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    ABSTRACT: Purpose The primary objective of this study is to evaluate the effect of Waddell signs (WS) on Functional Capacity Evaluation (FCE) in patients with chronic non-specific low back pain (CNSLBP) undergoing fitness for work evaluation. If an effect is observed, the secondary objective is to report performance of patients without WS in a standardized 1 day FCE protocol. Methods Survey of patients with CNSLBP as their primary complaint, referred for fitness for work evaluation, age between 20 and 60 years. Main outcome measures were WS and performance during manual handling assessed with lifting from floor to waist, waist to crown, horizontal and one handed carry; grip strength with Jamar hand held Dynamometer; ambulation with stair climbing and six minute walking test; work postures with elevated work, forward bend standing, kneeling, and sitting. Results 145 male with a mean age of 44.5 years (±10.1), and 53 females with a mean age of 43.6 years (±11.0) were included. Mean days off work were in male 658 (±1,056) and in female 642 (±886). 33 % of all patients presented positive WS. FCE performance in male and female patients with positive and negative WS differed significantly in all comparisons except grip strength of the dominant hand and sitting in female. Performance of patients with negative WS indicated a mean physical capacity corresponding to lightmedium work in females and medium work in males for both age groups. Conclusions WS should be assessed for interpretation of FCE results. Despite long work absence, patients with CNSLBP with negative WS demonstrated a physical capacity corresponding to substantial physical work demands.
    Journal of Occupational Rehabilitation 09/2014;
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    ABSTRACT: Introduction Many injuries experienced by soldiers can be attributed to the occupational loads they are required to carry. Purpose The aim of this study was to determine whether contemporary military load carriage is a source of injuries to Australian Regular Army soldiers and to profile these injuries. Methods The Australian Defence Force 'Occupational Health, Safety and Compensation Analysis and Reporting' database was searched to identify all reported injuries sustained during load carriage events. Key search terms were employed and narrative description fields were interrogated to increase data accuracy. Results A total of 1,954 injury records were extracted from the database. Of these, 404 injuries were attributed to load carriage. The majority of these load carriage injuries involved either the lower limb or back, with bones and joints accounting for the most frequently reported body structures to be injured. Field activities were the leading activities being performed at the time that load carriage injuries occurred, and muscular stress was identified as the mechanism of injury for over half of reported load carriage injuries. Conclusion This study suggests that load carriage is a substantial source of injury risk to Australian Army soldiers. Physical training may fail to adequately prepare soldiers for load carriage tasks during field training exercises.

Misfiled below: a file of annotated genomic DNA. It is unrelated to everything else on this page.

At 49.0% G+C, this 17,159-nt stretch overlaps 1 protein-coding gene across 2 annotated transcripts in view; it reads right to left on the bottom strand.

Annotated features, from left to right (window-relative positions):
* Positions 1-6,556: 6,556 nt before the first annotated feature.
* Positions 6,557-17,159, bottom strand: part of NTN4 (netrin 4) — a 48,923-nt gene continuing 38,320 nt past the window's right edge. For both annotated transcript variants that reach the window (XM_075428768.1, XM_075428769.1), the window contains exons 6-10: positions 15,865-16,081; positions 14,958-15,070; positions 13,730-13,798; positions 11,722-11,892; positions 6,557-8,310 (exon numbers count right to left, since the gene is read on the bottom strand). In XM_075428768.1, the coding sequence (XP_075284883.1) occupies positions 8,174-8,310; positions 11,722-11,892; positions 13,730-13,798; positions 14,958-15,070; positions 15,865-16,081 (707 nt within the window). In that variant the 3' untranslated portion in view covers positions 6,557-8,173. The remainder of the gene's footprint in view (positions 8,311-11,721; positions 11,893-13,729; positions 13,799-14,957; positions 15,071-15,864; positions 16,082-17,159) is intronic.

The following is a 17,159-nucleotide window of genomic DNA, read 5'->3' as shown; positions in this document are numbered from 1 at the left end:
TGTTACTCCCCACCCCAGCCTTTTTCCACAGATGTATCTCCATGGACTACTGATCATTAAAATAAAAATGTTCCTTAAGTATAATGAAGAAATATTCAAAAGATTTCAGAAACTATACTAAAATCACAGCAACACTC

Journal of Occupational Rehabilitation 09/2014;
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    ABSTRACT: Purposes To assess predictors of presenteeism (reduced productivity at work) and activity impairment outside work in patients with spondyloarthritis (SpA). Methods Multivariate logistic regression analysis was used to study predictors of presenteeism and activity impairment in 1,253 patients with SpA based on a 2.5 year follow-up questionnaire. The Work Productivity and Activity Impairment (WPAI) questionnaire was used as main outcome. Age, gender, lifestyle factors, subgroups, disease duration, and different patient reported outcome measures (PROMs) were studied as possible predictors. The association between presenteeism and WPAI activity impairment outside work was assessed. Results Out of 1,253 patients, 757 reported being in work and of these 720 responded to the WPAI questionnaire. The mean (confidence interval, CI) reported presenteeism was 25 % (23-27 %) and mean activity impairment 33 % (31-35 %) (0-100 %, 0 = no reduction). Significant predictors of presenteeism and activity impairment at follow-up (controlled for gender, age, spondyloarthritis subgroups and presenteeism at baseline) were presenteeism at baseline, poor quality of life, worse disease activity, decreased physical function, lower self-efficacy pain and symptom, higher scores of anxiety, depression, smoking and low education level, and for activity impairment also female sex. There was a strong association between presenteeism and activity impairment outside work (OR 16.7; 95 % CI 11.6-24.3; p < 0.001). Conclusions Presenteeism and activity impairment were not only predicted by presenteeism at baseline, but also by several PROMs commonly used in clinical rheumatology practice. Impaired activity outside work could indicate problems also at work suggesting why both areas need to be addressed in the clinical situation.
    Journal of Occupational Rehabilitation 08/2014;